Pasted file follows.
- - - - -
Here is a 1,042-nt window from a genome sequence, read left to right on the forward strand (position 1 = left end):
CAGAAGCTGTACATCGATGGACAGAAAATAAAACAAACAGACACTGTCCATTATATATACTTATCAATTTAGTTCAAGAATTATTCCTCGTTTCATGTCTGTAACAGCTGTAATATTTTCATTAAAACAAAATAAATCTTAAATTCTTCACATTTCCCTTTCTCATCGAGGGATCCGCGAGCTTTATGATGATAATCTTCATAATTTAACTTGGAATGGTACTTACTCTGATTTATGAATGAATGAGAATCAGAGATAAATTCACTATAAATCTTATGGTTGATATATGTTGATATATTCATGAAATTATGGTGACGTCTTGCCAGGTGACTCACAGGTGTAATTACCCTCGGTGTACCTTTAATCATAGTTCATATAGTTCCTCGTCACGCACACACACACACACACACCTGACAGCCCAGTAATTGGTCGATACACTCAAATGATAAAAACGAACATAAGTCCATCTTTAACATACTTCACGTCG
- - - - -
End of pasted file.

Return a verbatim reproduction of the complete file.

Here is a 1,042-nt window from a genome sequence, read left to right on the forward strand (position 1 = left end):
CAGAAGCTGTACATCGATGGACAGAAAATAAAACAAACAGACACTGTCCATTATATATACTTATCAATTTAGTTCAAGAATTATTCCTCGTTTCATGTCTGTAACAGCTGTAATATTTTCATTAAAACAAAATAAATCTTAAATTCTTCACATTTCCCTTTCTCATCGAGGGATCCGCGAGCTTTATGATGATAATCTTCATAATTTAACTTGGAATGGTACTTACTCTGATTTATGAATGAATGAGAATCAGAGATAAATTCACTATAAATCTTATGGTTGATATATGTTGATATATTCATGAAATTATGGTGACGTCTTGCCAGGTGACTCACAGGTGTAATTACCCTCGGTGTACCTTTAATCATAGTTCATATAGTTCCTCGTCACGCACACACACACACACACACCTGACAGCCCAGTAATTGGTCGATACACTCAAATGATAAAAACGAACATAAGTCCATCTTTAACATACTTCACGTCG